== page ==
In April, we continued calving the first-calf heifers. I also started seedlings for our soon to be garden. I enjoyed caring for the seedlings daily and watching them grow. I learned that living this way: working outside in the elements, intimately connected to my food supply, providing one on one care–whether it be with an animal or plant–brought me great joy. I knew then, this is what I want to do for the rest of my life. Until I retire, that is. Having a donut shop, and joining a bowling league are my retirement aspirations. That may sound silly, but I am continuing to learn the hard way that life is not to be taken for granted. In April, I lost my brother, Brendan. Brendan was a Volkswagen mechanic who absolutely loved what he did. For kindergarten Halloween he dressed up as a homemade Herbie the Love Bug (I am writing this on Halloween). Brendan brought so much joy to work with him every day. He changed his workplace and made it fun for all of his friends and coworkers to come to work. I think one of the best ways I can honor him is by living as genuinely as he did, by doing this job that I love with 100% of my being. I passionately feel that choosing a livelihood that makes you happy is the best choice you can make for yourself, your health, and can inspire others to take joy in their daily lives too. Losing Brendan made me realize that I can do the things I perceive to be hard. I have learned that both life and death never go the way you expect them to, and to be okay with that.

In May, we started irrigating. I learned how to flood irrigate, mostly. I also learned how to run a center pivot irrigation system. I spent much time appreciating water, and its sole reason for life on this Earth. I watched the yellow headed blackbirds gather in the fields I brought water to. I watched bubbles come up from the ground happily allowing space for water in the soil. I listened to the bees buzzing, dancing, and bathing in the water soaking into the ground. I noticed how sweet smelling a particular field seeded in a multi species cover crop mix smelt.

In June we turned in the bulls and we hayed. I learned the process of haying; how to drive the swather and operate the rake; and how to service the baler, swather, and tractors. We began to brand all of the calves. I also learned some new plant identification, and some basic lessons on running a business every ranch should know. We planted our seedlings outside, finally, and learned that June first is a hard deadline. We actually planted our seedlings two days before the morning of June first, and lost nearly a third of the garden to frost. Luckily, we made some friends who have a small vegetable farm nearby. They kindly gave us some new plants to transplant in their place. In June I met my fellow Northern apprentices and made friends for the first time in a long time. NAP has given me a community of some of the best people I’ve had the pleasure of knowing.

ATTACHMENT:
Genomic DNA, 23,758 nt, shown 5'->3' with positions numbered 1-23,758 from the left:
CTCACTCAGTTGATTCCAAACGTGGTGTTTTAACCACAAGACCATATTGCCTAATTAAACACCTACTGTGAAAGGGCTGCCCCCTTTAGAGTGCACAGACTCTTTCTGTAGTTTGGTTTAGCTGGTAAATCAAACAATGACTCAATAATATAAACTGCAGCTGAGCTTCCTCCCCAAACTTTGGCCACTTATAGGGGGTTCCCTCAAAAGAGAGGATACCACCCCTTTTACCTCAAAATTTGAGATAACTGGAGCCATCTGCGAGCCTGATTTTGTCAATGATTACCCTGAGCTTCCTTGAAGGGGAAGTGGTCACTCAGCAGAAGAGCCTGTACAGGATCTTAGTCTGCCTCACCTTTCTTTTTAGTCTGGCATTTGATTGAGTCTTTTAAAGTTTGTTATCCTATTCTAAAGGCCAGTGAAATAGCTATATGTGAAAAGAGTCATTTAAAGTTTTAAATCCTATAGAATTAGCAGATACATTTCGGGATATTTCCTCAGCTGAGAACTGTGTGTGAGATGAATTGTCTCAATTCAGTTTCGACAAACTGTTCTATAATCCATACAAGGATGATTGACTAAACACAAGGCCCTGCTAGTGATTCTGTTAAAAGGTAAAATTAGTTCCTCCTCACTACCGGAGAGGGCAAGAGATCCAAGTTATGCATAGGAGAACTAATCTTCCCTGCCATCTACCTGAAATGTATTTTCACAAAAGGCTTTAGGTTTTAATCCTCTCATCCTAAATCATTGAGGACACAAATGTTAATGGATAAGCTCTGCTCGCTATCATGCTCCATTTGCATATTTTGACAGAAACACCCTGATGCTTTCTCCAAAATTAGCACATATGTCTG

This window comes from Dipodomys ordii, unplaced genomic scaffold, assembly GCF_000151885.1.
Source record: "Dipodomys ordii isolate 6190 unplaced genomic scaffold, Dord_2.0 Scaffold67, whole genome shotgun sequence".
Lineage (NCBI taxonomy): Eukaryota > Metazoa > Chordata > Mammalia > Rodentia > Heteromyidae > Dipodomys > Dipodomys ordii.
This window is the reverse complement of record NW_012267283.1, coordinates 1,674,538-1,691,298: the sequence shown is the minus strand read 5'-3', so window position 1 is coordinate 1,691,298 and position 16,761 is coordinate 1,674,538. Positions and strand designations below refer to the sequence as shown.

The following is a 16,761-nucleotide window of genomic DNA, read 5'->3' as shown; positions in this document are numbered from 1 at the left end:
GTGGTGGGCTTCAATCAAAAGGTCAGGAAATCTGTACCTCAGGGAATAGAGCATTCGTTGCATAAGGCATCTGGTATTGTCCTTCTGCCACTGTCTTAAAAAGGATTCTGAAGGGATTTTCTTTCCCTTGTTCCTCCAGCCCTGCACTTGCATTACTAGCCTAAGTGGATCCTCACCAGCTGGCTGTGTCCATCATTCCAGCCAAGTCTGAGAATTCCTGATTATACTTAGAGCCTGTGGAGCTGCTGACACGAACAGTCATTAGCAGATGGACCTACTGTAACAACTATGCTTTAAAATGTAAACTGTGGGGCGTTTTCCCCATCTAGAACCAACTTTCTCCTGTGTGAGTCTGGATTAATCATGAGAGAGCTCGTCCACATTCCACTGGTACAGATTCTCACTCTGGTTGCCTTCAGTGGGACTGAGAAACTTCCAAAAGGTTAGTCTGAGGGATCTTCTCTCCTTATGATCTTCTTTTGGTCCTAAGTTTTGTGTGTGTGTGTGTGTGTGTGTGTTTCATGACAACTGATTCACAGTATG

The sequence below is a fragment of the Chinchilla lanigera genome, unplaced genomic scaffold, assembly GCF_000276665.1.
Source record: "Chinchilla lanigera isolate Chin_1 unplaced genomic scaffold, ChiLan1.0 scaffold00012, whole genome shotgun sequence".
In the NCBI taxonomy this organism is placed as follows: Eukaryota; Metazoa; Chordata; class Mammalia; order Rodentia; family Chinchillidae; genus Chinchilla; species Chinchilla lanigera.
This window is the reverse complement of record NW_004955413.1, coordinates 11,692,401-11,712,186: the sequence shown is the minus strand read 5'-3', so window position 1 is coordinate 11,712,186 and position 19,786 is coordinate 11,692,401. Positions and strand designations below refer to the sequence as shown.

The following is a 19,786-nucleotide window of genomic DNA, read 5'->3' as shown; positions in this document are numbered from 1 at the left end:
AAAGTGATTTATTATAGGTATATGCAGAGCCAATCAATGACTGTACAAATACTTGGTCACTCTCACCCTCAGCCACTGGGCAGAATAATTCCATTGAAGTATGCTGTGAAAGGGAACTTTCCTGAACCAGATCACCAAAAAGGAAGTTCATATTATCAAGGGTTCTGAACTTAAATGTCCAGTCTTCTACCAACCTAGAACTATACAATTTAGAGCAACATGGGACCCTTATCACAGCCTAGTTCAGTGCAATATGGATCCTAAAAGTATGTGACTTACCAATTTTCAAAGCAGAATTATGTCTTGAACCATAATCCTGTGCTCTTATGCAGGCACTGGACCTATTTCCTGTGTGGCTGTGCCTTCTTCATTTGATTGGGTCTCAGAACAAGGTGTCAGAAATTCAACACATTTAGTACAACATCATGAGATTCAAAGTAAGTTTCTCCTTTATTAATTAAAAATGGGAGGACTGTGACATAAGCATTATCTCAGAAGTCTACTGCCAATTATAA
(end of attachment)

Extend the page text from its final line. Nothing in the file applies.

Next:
In July, we hurriedly hauled and stacked all of the hay in the hay yard so we could continue to irrigate. Irrigation was critical this year, and we are lucky to have the infrastructure and water rights to be able to grow enough hay (just barely enough!) after some destocking to feed the cows over the winter, as long as the winter isn’t too hard. We also started our journey of raising broiler chickens. I learned how to back up a trailer!

The water ran out in August. The chicks went out on pasture, and did not learn to go into the coop on their own at night. I did some intensive grazing on my own this month, and had a fun back and forth with the pairs each morning. I remember seeing their progress in learning the routine, and also watching their taste for “freshies” grow. We spent time chasing bulls out of the brush and hauling them back home. I got to see my friends and fellow apprentices again and learn some Low Stress Livestock Handling. We all had a fun time trying it out and watching each other learn. After the LSLH clinic we went to the little town of Ovando for their block party and had a blast. We had too many beers and ate some incredible food from a food truck there, and I was reminded of my long lost dream of a food truck. I’m already living my dreams that I used to think were far fetched, so why can’t I also fulfill my dream of having a food truck? Anything feels possible now. I think this is also the magic of choosing a livelihood you love, everything else seems attainable if you work for it.

In September we weaned the heifer calves. We learned very late in the game that the chickens do know how to go into their coop at night, and we didn’t need to catch them to put them inside before it got dark. Next year we will try each week after dark to see when they learn to go in on their own and save a lot of hassle. I learned how to and canned our vegetables from the garden.